Afghan civilians gather near a house destroyed in a US airstrike in Logar province, south of Kabul, Afghanistan on 6 June 2012 (Associated Press/Ihsanullah Majroh)
A report published by the New York Times on 18 December has revealed that the US defense department frequently under-reports the number of civilians killed by its air strikes in the Middle East.
According to the report, the death toll from US airstrikes in Syria, Afghanistan and Iraq is much higher than what has been reported in official reports by the Pentagon.
The 46 page report was prepared using documents that were until recently kept hidden from the public. The documents prove that the Pentagon was aware that the actual death toll was significantly higher than what the military had told the public.
According to the Pentagon, 1,417 civilians have died in airstrikes against ISIS in Iraq and Syria, while US air operations in Afghanistan have killed at least 188 civilians; and, according to the New York Times, hundreds of civilians deaths have been left out of these figures.
The report pointed out how in 2016, a US special forces unit bombed a house in northern Syria that they claimed was being used as an ISIS hideout.
In a report issued after the air strike, the US military said that the strike had killed 85 ISIS members, but an investigation later revealed that those killed were not ISIS members, but 120 civilians.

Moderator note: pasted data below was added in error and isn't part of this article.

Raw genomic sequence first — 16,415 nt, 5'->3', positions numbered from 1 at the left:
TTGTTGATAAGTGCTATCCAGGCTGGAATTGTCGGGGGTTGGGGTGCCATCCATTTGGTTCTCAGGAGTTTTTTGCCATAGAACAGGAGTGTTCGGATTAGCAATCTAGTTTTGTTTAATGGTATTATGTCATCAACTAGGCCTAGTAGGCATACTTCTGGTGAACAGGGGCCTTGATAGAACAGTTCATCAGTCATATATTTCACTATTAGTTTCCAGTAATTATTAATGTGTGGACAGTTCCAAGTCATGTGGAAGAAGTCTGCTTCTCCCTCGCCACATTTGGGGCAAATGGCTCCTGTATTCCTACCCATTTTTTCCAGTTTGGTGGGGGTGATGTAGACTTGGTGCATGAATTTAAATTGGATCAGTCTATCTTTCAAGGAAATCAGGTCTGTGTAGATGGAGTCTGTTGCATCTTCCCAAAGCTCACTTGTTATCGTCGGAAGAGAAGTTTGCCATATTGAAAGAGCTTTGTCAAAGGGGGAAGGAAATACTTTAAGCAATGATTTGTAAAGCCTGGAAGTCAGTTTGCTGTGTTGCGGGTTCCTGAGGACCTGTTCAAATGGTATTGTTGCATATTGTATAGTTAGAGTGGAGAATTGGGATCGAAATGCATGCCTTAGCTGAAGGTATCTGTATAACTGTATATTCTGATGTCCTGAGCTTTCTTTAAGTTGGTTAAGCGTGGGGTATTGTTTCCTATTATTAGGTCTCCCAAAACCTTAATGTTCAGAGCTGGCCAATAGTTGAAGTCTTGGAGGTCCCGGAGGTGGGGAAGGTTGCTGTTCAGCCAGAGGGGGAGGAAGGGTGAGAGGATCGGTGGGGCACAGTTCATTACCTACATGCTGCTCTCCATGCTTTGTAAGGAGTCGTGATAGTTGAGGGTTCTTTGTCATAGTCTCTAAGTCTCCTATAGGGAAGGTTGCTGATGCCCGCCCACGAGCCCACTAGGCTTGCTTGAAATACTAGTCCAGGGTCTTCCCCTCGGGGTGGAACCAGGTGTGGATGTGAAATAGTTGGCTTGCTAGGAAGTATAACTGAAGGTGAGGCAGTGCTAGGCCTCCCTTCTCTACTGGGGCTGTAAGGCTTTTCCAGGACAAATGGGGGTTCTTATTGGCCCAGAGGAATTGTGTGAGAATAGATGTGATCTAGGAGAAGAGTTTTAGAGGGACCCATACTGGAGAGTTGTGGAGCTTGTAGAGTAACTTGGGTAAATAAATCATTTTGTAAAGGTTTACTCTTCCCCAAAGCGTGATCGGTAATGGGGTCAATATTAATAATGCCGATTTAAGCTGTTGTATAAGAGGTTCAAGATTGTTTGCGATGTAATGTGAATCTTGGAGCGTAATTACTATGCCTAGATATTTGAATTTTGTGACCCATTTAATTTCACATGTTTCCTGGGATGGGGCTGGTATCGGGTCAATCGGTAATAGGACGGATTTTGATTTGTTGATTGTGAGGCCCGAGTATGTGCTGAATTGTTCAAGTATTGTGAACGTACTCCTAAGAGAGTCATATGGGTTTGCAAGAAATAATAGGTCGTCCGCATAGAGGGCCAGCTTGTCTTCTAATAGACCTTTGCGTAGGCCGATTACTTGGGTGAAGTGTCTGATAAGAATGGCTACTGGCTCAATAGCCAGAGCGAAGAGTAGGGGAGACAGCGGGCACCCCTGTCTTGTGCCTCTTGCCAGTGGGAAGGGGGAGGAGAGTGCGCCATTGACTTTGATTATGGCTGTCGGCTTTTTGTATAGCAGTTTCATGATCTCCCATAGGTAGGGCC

The house was not even an ISIS hideout, but a house used by local farmers and their families to hide from airstrikes.
In a similar incident in 2019, the US claimed that a drone strike in Afghanistan had destroyed a vehicle carrying bombs, when in actual fact the vehicle was carrying 10 family members who were all instantly killed when the drone struck their vehicle.
According to the report, the Pentagon concealed both incidents from the public.
The NYT said that “the documents show, too, that despite the Pentagon’s highly codified system for examining civilian casualties, pledges of transparency and accountability have given way to opacity and impunity.”
The newspaper also said that in only a handful of cases were the assessments ever made public.
And, the report continued, “not a single record provided includes a finding of wrongdoing or disciplinary action. Fewer than a dozen condolence payments were made, even though many survivors were left with disabilities requiring expensive medical care.”
The report also disclosed that the US military has done very little to ensure that those responsible for the deaths were held accountable.